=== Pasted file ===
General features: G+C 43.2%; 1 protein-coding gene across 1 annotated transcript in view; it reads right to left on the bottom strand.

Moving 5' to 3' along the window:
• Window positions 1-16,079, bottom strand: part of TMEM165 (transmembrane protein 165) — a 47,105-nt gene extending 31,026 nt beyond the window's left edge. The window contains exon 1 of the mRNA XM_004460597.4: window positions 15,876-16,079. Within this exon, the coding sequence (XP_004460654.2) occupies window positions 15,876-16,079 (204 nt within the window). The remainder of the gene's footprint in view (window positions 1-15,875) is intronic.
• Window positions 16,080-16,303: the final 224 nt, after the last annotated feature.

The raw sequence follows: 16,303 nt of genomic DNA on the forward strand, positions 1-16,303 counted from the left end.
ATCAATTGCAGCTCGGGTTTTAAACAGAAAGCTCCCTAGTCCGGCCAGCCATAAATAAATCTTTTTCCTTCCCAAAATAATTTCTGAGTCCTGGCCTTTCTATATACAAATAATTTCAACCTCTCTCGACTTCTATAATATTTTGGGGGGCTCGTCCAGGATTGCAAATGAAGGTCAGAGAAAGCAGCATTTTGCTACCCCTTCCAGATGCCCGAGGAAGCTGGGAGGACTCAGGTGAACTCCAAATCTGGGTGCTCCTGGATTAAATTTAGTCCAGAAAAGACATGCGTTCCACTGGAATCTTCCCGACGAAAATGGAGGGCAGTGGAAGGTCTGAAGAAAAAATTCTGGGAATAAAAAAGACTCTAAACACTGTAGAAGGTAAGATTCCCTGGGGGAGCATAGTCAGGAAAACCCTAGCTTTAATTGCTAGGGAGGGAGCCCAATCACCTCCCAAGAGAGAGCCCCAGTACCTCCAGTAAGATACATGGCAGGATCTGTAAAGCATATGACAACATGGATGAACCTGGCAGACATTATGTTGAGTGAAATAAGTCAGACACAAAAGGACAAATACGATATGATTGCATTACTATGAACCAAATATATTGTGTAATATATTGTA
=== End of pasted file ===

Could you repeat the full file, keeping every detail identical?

General features: G+C 43.2%; 1 protein-coding gene across 1 annotated transcript in view; it reads right to left on the bottom strand.

Moving 5' to 3' along the window:
• Window positions 1-16,079, bottom strand: part of TMEM165 (transmembrane protein 165) — a 47,105-nt gene extending 31,026 nt beyond the window's left edge. The window contains exon 1 of the mRNA XM_004460597.4: window positions 15,876-16,079. Within this exon, the coding sequence (XP_004460654.2) occupies window positions 15,876-16,079 (204 nt within the window). The remainder of the gene's footprint in view (window positions 1-15,875) is intronic.
• Window positions 16,080-16,303: the final 224 nt, after the last annotated feature.

The raw sequence follows: 16,303 nt of genomic DNA on the forward strand, positions 1-16,303 counted from the left end.
ATCAATTGCAGCTCGGGTTTTAAACAGAAAGCTCCCTAGTCCGGCCAGCCATAAATAAATCTTTTTCCTTCCCAAAATAATTTCTGAGTCCTGGCCTTTCTATATACAAATAATTTCAACCTCTCTCGACTTCTATAATATTTTGGGGGGCTCGTCCAGGATTGCAAATGAAGGTCAGAGAAAGCAGCATTTTGCTACCCCTTCCAGATGCCCGAGGAAGCTGGGAGGACTCAGGTGAACTCCAAATCTGGGTGCTCCTGGATTAAATTTAGTCCAGAAAAGACATGCGTTCCACTGGAATCTTCCCGACGAAAATGGAGGGCAGTGGAAGGTCTGAAGAAAAAATTCTGGGAATAAAAAAGACTCTAAACACTGTAGAAGGTAAGATTCCCTGGGGGAGCATAGTCAGGAAAACCCTAGCTTTAATTGCTAGGGAGGGAGCCCAATCACCTCCCAAGAGAGAGCCCCAGTACCTCCAGTAAGATACATGGCAGGATCTGTAAAGCATATGACAACATGGATGAACCTGGCAGACATTATGTTGAGTGAAATAAGTCAGACACAAAAGGACAAATACGATATGATTGCATTACTATGAACCAAATATATTGTGTAATATATTGTA